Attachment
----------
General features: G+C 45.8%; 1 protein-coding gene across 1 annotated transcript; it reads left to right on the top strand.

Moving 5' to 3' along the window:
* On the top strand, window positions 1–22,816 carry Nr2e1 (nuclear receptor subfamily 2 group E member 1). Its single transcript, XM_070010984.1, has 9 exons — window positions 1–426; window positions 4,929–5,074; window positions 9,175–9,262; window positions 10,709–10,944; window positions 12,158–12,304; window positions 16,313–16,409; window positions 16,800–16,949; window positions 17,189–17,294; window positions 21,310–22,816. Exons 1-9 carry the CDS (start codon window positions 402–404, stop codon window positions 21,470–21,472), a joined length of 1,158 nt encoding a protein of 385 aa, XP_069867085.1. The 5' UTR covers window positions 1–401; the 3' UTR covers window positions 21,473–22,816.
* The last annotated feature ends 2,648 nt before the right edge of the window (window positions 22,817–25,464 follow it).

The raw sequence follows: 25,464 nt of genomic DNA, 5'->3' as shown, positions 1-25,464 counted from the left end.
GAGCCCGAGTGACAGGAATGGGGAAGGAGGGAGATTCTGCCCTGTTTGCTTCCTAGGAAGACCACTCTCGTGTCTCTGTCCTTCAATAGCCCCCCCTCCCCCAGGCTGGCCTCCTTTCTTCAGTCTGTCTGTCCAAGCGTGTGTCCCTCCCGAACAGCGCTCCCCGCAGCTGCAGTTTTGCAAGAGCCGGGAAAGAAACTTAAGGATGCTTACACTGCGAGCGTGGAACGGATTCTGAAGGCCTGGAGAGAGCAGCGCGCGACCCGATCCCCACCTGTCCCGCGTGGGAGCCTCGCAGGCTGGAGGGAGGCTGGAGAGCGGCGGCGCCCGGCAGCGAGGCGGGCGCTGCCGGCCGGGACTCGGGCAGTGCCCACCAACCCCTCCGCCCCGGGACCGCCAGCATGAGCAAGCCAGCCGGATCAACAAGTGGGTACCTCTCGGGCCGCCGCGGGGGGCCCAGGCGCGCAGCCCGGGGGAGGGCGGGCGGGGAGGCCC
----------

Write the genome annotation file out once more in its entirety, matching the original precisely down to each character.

General features: G+C 45.8%; 1 protein-coding gene across 1 annotated transcript; it reads left to right on the top strand.

Moving 5' to 3' along the window:
* On the top strand, window positions 1–22,816 carry Nr2e1 (nuclear receptor subfamily 2 group E member 1). Its single transcript, XM_070010984.1, has 9 exons — window positions 1–426; window positions 4,929–5,074; window positions 9,175–9,262; window positions 10,709–10,944; window positions 12,158–12,304; window positions 16,313–16,409; window positions 16,800–16,949; window positions 17,189–17,294; window positions 21,310–22,816. Exons 1-9 carry the CDS (start codon window positions 402–404, stop codon window positions 21,470–21,472), a joined length of 1,158 nt encoding a protein of 385 aa, XP_069867085.1. The 5' UTR covers window positions 1–401; the 3' UTR covers window positions 21,473–22,816.
* The last annotated feature ends 2,648 nt before the right edge of the window (window positions 22,817–25,464 follow it).

The raw sequence follows: 25,464 nt of genomic DNA, 5'->3' as shown, positions 1-25,464 counted from the left end.
GAGCCCGAGTGACAGGAATGGGGAAGGAGGGAGATTCTGCCCTGTTTGCTTCCTAGGAAGACCACTCTCGTGTCTCTGTCCTTCAATAGCCCCCCCTCCCCCAGGCTGGCCTCCTTTCTTCAGTCTGTCTGTCCAAGCGTGTGTCCCTCCCGAACAGCGCTCCCCGCAGCTGCAGTTTTGCAAGAGCCGGGAAAGAAACTTAAGGATGCTTACACTGCGAGCGTGGAACGGATTCTGAAGGCCTGGAGAGAGCAGCGCGCGACCCGATCCCCACCTGTCCCGCGTGGGAGCCTCGCAGGCTGGAGGGAGGCTGGAGAGCGGCGGCGCCCGGCAGCGAGGCGGGCGCTGCCGGCCGGGACTCGGGCAGTGCCCACCAACCCCTCCGCCCCGGGACCGCCAGCATGAGCAAGCCAGCCGGATCAACAAGTGGGTACCTCTCGGGCCGCCGCGGGGGGCCCAGGCGCGCAGCCCGGGGGAGGGCGGGCGGGGAGGCCC